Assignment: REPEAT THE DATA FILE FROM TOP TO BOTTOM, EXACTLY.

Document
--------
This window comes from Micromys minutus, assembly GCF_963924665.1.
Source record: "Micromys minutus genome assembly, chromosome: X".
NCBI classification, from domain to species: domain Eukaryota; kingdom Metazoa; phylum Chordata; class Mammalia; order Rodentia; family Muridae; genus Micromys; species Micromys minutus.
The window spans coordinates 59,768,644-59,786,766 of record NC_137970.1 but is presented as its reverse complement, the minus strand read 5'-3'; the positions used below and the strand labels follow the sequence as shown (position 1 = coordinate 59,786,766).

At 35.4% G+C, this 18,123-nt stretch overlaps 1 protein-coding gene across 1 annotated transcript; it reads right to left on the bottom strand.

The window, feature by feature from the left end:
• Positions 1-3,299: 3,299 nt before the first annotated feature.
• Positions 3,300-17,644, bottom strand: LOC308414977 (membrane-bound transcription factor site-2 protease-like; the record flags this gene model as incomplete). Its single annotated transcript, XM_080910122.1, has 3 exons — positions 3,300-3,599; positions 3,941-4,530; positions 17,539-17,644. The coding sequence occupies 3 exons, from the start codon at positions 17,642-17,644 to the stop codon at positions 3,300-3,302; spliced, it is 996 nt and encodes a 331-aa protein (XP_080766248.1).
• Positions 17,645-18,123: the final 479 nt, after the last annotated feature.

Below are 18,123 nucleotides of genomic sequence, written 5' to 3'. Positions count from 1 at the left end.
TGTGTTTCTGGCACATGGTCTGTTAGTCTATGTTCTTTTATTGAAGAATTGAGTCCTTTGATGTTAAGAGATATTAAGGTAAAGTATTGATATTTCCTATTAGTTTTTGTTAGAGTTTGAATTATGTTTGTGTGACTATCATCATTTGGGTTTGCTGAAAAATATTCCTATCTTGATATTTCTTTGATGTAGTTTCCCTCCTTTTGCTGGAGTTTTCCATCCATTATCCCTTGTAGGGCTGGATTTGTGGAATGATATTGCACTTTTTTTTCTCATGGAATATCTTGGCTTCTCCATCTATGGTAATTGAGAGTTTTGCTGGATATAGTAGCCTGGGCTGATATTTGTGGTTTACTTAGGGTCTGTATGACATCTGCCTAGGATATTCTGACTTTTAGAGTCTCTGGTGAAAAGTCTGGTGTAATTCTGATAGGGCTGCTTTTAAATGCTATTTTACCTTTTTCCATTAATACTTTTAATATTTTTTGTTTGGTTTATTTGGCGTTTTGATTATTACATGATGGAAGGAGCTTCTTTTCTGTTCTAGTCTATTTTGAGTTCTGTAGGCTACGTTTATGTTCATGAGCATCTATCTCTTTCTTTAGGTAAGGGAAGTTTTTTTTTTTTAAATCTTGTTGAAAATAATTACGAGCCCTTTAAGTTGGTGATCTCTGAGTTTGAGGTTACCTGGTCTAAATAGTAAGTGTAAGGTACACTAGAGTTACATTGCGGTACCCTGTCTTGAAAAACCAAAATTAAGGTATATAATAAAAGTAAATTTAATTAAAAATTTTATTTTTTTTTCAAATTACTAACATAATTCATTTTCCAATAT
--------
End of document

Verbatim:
This window comes from Micromys minutus, assembly GCF_963924665.1.
Source record: "Micromys minutus genome assembly, chromosome: X".
NCBI classification, from domain to species: domain Eukaryota; kingdom Metazoa; phylum Chordata; class Mammalia; order Rodentia; family Muridae; genus Micromys; species Micromys minutus.
The window spans coordinates 59,768,644-59,786,766 of record NC_137970.1 but is presented as its reverse complement, the minus strand read 5'-3'; the positions used below and the strand labels follow the sequence as shown (position 1 = coordinate 59,786,766).

At 35.4% G+C, this 18,123-nt stretch overlaps 1 protein-coding gene across 1 annotated transcript; it reads right to left on the bottom strand.

The window, feature by feature from the left end:
• Positions 1-3,299: 3,299 nt before the first annotated feature.
• Positions 3,300-17,644, bottom strand: LOC308414977 (membrane-bound transcription factor site-2 protease-like; the record flags this gene model as incomplete). Its single annotated transcript, XM_080910122.1, has 3 exons — positions 3,300-3,599; positions 3,941-4,530; positions 17,539-17,644. The coding sequence occupies 3 exons, from the start codon at positions 17,642-17,644 to the stop codon at positions 3,300-3,302; spliced, it is 996 nt and encodes a 331-aa protein (XP_080766248.1).
• Positions 17,645-18,123: the final 479 nt, after the last annotated feature.

Below are 18,123 nucleotides of genomic sequence, written 5' to 3'. Positions count from 1 at the left end.
TGTGTTTCTGGCACATGGTCTGTTAGTCTATGTTCTTTTATTGAAGAATTGAGTCCTTTGATGTTAAGAGATATTAAGGTAAAGTATTGATATTTCCTATTAGTTTTTGTTAGAGTTTGAATTATGTTTGTGTGACTATCATCATTTGGGTTTGCTGAAAAATATTCCTATCTTGATATTTCTTTGATGTAGTTTCCCTCCTTTTGCTGGAGTTTTCCATCCATTATCCCTTGTAGGGCTGGATTTGTGGAATGATATTGCACTTTTTTTTCTCATGGAATATCTTGGCTTCTCCATCTATGGTAATTGAGAGTTTTGCTGGATATAGTAGCCTGGGCTGATATTTGTGGTTTACTTAGGGTCTGTATGACATCTGCCTAGGATATTCTGACTTTTAGAGTCTCTGGTGAAAAGTCTGGTGTAATTCTGATAGGGCTGCTTTTAAATGCTATTTTACCTTTTTCCATTAATACTTTTAATATTTTTTGTTTGGTTTATTTGGCGTTTTGATTATTACATGATGGAAGGAGCTTCTTTTCTGTTCTAGTCTATTTTGAGTTCTGTAGGCTACGTTTATGTTCATGAGCATCTATCTCTTTCTTTAGGTAAGGGAAGTTTTTTTTTTTTAAATCTTGTTGAAAATAATTACGAGCCCTTTAAGTTGGTGATCTCTGAGTTTGAGGTTACCTGGTCTAAATAGTAAGTGTAAGGTACACTAGAGTTACATTGCGGTACCCTGTCTTGAAAAACCAAAATTAAGGTATATAATAAAAGTAAATTTAATTAAAAATTTTATTTTTTTTTCAAATTACTAACATAATTCATTTTCCAATAT